Top Ten Reasons Chinese Consumers Won't Save the West

Lower Exports, a Slumping Stock Market and Falling Sales in Formerly Hot Sectors Like Auto and Real Estate Are Putting the Brakes on China's Growth

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A worker checks the list of names of employees that are laid-off in front of the Smart Union factory in Dongguan, southern China's Guangdong province on December 9, 2008. There are 120 million Chinese, who have left unemployment and poverty in the countryside in search of better lives in the bustling cities, as they are the unsung heroes of the nation's reform era, assuming all the jobs that city dwellers shun as too dirty or too dangerous, but an increasing number of them are now demanding to be heard.
A worker checks the list of names of employees that are laid-off in front of the Smart Union factory in Dongguan, southern China's Guangdong province on December 9, 2008. There are 120 million Chinese, who have left unemployment and poverty in the countryside in search of better lives in the bustling cities, as they are the unsung heroes of the nation's reform era, assuming all the jobs that city dwellers shun as too dirty or too dangerous, but an increasing number of them are now demanding to be heard. Credit: AFP
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GUANGZHOU (AdAgeChina.com) -- With the U.S. and Europe heading into recession, many companies are turning to major emerging markets such as China as a place to sustain sales. Sorry, here are ten reasons why Chinese consumers won't save the West.

1. Slow Growth
China itself was overdue for a major cyclical downturn. GDP growth has fallen below 10% for the first time in more than five years.

2. World Bank Blues
The World Bank revised China's growth downward to 7.5% from an earlier projection of 9.2%

3. Stalled Auto Sector
Auto manufacturers helped build America's middle class nearly a century ago. In China, they have started to do the same thing but the fun was short-lived. This fall, after six years of at least 20% annual growth, Chinese car sales have started to drop.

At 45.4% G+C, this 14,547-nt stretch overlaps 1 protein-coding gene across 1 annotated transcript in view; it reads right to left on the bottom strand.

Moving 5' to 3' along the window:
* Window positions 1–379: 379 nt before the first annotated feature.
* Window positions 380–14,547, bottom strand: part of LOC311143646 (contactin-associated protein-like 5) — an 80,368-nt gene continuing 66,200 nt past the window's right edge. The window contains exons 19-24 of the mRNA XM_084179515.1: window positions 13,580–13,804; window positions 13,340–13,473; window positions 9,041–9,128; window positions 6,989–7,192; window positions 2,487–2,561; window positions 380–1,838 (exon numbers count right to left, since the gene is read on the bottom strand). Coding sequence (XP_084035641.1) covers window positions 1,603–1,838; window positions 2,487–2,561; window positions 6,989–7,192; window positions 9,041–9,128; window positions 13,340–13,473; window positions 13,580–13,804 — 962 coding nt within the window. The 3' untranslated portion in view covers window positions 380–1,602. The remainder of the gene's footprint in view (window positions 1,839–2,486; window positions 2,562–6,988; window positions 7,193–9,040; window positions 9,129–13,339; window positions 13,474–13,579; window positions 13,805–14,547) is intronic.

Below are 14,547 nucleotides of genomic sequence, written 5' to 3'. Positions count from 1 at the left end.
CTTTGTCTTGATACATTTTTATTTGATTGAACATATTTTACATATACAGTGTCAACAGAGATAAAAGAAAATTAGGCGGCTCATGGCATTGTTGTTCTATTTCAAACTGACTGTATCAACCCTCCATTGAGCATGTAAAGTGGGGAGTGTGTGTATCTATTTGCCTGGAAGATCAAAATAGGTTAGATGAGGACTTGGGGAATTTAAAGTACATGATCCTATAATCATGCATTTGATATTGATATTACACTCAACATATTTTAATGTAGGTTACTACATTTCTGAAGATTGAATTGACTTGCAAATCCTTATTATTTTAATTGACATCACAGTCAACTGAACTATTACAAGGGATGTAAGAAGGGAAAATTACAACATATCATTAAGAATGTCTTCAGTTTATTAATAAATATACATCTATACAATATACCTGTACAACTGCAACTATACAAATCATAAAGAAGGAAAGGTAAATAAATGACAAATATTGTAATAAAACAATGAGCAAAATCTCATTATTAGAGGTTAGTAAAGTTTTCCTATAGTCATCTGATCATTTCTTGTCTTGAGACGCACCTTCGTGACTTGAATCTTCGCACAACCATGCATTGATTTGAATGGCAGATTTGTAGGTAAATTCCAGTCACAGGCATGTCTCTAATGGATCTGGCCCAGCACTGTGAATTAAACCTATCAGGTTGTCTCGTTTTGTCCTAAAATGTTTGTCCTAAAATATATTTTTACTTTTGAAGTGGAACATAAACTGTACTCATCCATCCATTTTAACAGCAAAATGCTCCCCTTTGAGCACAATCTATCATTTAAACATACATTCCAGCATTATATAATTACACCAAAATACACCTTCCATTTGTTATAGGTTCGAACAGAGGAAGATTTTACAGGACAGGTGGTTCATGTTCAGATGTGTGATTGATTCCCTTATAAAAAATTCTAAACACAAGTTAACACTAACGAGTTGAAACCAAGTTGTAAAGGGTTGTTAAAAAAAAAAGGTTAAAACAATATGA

4. Slow Growth (Part Two)
Property prices in China this fall grew at their slowest pace in more than three years.

5. Trust Issues
Despite the tainted-milk scandal, most Chinese consumers still trust domestic brands more than foreign ones.

6. Slumping Stock Market
By mid-November, China's benchmark stock index, the CSI 300, had slumped 67% this year, making it Asia's worst performer. The Shanghai Stock Exchange has also nose-dived.

7. The 'C' Word
Salaries for the urban middle class will remain stagnant, and their spending will fall as China's Communist party narrows the wealth gap and secures political stability in rural areas with New Deal-like investment projects.

8. Factory Closings
Falling export orders have forced thousands of factories to close in industrial south China, sending hundreds of thousands of workers back to their homes in rural China, with no work and few prospects.

9. Population Pressures
China is under growing tension from its large population, limited resources and environmental problems. Its focus is sustainable development, not a global bailout.

10. Self-Interest
China's government enjoys gloating. After years of western pressure to open up its financial markets, the shoe is on the other foot. At most, China can save itself.

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